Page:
Tuesday, February 28, 2017


I am old-fashioned and do love paper or hard bound books; however, I cannot always resist the temptation to read the ebook versions on my i-pad or telephone.

Here are some thoughts for a person to consider in what format to read:

     1. The feel of a book is very special.

        Ebooks feel only varies from i-pad to telephone.

    2. Some books can weigh a fair amount and be difficult for some people to hold.

        Our electronic books are light and the weight is consistently the same no matter the book size!

    3. The artistry involved in the front and back covers are to be enjoyed and spark an interest in 
        what is between the covers.

        The front covers in ebooks are seen but their vibrancy and artistry are often missed. The back 
        portion of the book jacket is often missing.
        I just have to put a plug in for my book cover designer, Jay Monroe. He has done
       a fantastic job with each of my very different books.
All available at www.amazon.com
Proceeds from all three books go
to gynecologic cancer research.

    4. Photos in the middle or end of the book add to an appreciation of the book's message.

        Such photos are not always shown in ebooks.

    5. For me the textures and smells of a hard-bound book add richness to the experience of 
        being a book reader.

        Ebooks lack that kind of stimulation to the senses.

    6. Paperback and hardbound books are more expensive to purchase, but that is because of
        the higher costs to produce them.

        One can purchase ebooks for quite a bit less money. Some are even free.

    7. A disadvantage to "real books" is the temptation to break the spine so the pages are easier
        to read. To a devoted and true book lover, it is almost a sin to break the spine.

        With our electronic books there is no need nor ability to break the spine!

I hope you have learned from and enjoyed my thoughts. The important conclusion is the tremendous value, beauty, and education from reading a book.
                                           SO KEEP ON READING!

                          INDEPENDENT AUTHORS.


Tuesday, February 21, 2017


As authors who love to write, often we need to set aside goals to help us as follow our dreams. Here are some techniques I use and I invite you to comment and add any methods you use to achieve your writing goals.

1. I set aside the morning hours to take care of the "busy" activities such as tweeting, posting on LinkedIn and Facebook, and checking emails and comments on my blogs.

2. I spend an hour or more writing, researching, or outlining for my next book, article, or blog. 

3. Take frequent breaks to stretch, breathe deeply, and walk around the block or house. These will help you physically, emotionally, and spiritually. 

4. Remember to feed your body nutritious snacks and meals; drink plenty of water.

5. I find listening to relaxing music without lyrics is conducive to writing. 

6. I designate which days/times I will take care of household responsibilities: laundry, grocery shopping, cleaning, etc.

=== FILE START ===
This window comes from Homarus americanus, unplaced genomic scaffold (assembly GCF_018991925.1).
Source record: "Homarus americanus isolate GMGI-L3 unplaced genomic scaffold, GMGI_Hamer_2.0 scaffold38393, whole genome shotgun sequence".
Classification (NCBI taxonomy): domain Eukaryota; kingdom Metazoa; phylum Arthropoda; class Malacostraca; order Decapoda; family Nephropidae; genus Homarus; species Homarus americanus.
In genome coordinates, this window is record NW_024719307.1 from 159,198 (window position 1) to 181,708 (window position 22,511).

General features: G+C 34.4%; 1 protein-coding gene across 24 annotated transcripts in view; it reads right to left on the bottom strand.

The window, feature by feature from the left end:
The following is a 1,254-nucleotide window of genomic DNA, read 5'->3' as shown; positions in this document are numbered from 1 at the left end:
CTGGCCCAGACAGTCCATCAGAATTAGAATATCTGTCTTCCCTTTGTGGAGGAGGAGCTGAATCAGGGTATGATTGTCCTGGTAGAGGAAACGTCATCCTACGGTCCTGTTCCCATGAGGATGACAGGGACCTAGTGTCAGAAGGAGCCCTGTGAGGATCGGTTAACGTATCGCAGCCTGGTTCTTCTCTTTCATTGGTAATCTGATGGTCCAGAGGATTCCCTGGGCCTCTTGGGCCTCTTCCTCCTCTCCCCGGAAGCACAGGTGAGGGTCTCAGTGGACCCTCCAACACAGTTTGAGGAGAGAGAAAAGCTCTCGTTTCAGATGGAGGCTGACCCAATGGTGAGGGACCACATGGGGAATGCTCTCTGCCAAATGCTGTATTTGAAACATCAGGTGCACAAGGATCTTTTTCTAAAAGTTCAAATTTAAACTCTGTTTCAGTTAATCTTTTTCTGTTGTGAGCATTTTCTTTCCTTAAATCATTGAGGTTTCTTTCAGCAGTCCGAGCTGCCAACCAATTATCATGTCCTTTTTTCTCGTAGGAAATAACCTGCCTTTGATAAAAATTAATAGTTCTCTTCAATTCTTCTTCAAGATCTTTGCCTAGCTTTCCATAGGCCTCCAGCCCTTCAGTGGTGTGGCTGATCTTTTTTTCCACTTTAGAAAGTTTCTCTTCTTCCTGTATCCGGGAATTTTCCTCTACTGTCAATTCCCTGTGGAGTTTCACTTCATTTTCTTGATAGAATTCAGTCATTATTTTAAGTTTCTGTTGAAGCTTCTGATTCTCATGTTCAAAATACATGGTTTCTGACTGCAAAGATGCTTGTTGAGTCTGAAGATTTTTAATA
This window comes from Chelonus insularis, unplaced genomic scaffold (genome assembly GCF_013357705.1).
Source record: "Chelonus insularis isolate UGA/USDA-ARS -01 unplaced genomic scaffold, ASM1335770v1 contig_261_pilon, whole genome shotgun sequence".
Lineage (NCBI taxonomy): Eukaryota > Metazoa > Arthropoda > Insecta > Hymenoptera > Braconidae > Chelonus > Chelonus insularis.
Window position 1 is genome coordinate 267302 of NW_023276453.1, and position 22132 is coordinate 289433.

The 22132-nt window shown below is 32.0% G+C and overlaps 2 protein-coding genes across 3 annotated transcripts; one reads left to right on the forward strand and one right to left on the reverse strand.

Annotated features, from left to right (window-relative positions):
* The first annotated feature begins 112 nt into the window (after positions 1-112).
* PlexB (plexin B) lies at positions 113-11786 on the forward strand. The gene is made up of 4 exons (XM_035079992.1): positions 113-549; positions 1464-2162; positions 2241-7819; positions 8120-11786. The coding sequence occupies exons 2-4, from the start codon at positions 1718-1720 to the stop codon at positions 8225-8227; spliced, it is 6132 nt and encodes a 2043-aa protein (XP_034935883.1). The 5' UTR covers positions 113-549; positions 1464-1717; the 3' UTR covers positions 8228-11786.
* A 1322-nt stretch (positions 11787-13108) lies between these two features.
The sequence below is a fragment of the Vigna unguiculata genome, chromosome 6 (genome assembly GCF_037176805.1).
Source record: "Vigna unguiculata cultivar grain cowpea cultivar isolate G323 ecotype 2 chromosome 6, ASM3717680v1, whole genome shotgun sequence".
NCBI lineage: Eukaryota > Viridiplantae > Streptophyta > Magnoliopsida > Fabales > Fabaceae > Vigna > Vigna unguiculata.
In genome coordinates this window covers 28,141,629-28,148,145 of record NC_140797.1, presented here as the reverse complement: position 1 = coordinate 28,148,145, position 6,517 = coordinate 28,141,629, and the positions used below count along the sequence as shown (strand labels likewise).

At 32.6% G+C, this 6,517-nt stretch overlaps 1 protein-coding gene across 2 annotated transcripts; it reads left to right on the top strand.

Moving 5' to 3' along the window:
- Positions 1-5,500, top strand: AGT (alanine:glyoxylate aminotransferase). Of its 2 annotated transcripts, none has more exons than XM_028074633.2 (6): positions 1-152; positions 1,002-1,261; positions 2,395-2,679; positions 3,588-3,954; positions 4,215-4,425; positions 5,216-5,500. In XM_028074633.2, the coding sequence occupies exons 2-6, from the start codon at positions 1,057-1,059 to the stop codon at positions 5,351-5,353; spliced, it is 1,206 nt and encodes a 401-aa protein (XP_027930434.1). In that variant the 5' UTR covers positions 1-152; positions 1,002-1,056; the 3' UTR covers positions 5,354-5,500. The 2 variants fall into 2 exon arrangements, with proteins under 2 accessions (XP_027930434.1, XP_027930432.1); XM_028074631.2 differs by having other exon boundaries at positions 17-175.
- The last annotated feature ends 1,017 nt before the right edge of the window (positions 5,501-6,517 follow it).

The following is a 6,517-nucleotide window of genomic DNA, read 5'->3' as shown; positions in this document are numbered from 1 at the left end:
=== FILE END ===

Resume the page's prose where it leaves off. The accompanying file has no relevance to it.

7. I keep notes and names for future blogs; tracking on a calendar specific to writing events, guest blogs, etc. 

These are just goals. They are not written in stone! They are meant to be adjusted, moved around, or acted upon as they best meet my daily needs. The most important thing is that I ENJOY what I am doing. To feel a sense of accomplishment, however small, is important. 

A writer can be his/her own worse enemy or judge. A published writer does not give up, but perseveres.

               Best wishes to each of you that dream to write, write, and create.

Thursday, February 16, 2017


I am honored and pleased to present RRBC & RWISA author, A. M. Manay to today's blog. She is an accomplished author and will share her thoughts about being an author.

                      Five Writing Tips to Rock Your World

 1) First and last sentences are crucial.

The beginning and the end make lasting impressions.  The first sentence of a chapter should draw the reader in.  The last sentence should leave them waning more.  Keep them short.  This is not the time for clause after clause; limit your commas, and steer clear of the semicolon.  Get fancy somewhere else.

2) Listen to conversation.

So many writers ruin books with terrible dialogue.  Dialogue should sound at least somewhat like how people actually talk.  Your characters can sound smarter than average, but they should still be recognizable as residents of this planet, assuming that they are, in fact, human.  Use your ears.

3) Don't act like your readers are stupid.

You do not need to front load exposition in Chapter 1.  If you build your world in essay form at the beginning of the book, you cripple the story.  Let the reader figure things out gradually.  That is half the fun of reading.  You don't have to spell out everything.

4) Limit your adverbs.

English has an abundance of words.  Use them.  If you're putting "very" in front of something, chances are that there's a more precise, evocative word you can use instead.  I'm not forbidding adverbs; just don't go overboard with them.

5) Take your time.

Writing isn't a race.  Don't promise a book sooner than it can develop organically.  A story needs time to grow, just like a plant.  You harvest the fruit too soon, and it will taste sour.
What are your top tips, fellow writers?


1,  How long have you been writing?

    I started my first book about five years ago.

2. How many books have you authored?  Please give us up to 3 titles?


  I've written 3 novels and 1 book of short stories.  The novels are She Dies at the End, She Lights Up the Dark, and She Marches Through Fire.  Now that I've concluded that series, I'm working on a new project.

3. Do you have a writing schedule?